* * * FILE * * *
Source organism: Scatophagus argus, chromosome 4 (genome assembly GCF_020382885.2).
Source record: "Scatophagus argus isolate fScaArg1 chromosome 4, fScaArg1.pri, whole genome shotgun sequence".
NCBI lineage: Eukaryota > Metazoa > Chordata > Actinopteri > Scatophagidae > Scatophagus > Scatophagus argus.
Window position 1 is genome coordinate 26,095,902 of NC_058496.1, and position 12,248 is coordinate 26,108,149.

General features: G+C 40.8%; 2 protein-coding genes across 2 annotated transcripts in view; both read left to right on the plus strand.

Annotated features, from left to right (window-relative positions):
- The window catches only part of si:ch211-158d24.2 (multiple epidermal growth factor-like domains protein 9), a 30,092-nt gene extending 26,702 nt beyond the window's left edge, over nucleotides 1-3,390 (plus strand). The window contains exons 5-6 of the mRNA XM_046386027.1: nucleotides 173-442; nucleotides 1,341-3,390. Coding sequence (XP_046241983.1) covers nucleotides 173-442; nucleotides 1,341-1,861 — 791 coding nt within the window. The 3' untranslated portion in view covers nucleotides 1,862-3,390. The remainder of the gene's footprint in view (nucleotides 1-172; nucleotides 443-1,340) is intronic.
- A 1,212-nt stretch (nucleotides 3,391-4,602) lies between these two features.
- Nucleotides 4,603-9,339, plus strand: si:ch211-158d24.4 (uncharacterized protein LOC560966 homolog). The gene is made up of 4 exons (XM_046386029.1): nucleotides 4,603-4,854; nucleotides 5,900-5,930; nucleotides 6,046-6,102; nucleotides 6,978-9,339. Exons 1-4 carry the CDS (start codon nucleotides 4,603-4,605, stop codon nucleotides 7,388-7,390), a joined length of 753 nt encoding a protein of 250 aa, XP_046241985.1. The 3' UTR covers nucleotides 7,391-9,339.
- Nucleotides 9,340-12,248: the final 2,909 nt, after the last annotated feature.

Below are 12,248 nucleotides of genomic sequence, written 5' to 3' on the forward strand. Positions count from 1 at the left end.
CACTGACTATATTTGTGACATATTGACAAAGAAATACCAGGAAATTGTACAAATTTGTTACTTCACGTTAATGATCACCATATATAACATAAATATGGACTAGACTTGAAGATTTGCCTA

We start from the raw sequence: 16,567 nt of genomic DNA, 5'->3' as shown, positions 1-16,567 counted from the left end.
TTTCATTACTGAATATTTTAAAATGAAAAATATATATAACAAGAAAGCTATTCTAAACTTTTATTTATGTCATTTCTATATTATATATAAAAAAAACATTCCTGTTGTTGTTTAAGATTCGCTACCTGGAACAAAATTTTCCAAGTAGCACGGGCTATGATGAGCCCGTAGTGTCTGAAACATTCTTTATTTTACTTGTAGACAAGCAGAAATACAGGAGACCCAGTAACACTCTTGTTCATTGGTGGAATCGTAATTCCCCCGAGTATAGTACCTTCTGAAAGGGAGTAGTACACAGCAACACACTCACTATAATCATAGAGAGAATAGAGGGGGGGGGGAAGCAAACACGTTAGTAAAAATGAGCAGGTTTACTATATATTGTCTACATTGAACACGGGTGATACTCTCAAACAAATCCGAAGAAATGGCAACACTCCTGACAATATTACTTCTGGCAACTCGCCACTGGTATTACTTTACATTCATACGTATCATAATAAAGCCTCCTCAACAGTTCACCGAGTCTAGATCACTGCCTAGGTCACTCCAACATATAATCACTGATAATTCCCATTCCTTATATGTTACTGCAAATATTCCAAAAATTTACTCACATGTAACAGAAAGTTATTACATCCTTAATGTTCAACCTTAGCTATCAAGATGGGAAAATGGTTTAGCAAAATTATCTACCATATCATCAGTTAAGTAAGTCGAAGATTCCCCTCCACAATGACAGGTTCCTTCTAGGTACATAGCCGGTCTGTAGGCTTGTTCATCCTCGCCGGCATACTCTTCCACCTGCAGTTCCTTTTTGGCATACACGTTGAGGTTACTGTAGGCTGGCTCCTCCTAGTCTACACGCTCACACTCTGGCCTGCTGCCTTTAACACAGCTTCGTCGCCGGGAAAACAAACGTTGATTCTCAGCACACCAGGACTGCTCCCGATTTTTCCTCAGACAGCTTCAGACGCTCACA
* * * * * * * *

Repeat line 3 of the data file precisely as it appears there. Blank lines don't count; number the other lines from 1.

NCBI lineage: Eukaryota > Metazoa > Chordata > Actinopteri > Scatophagidae > Scatophagus > Scatophagus argus.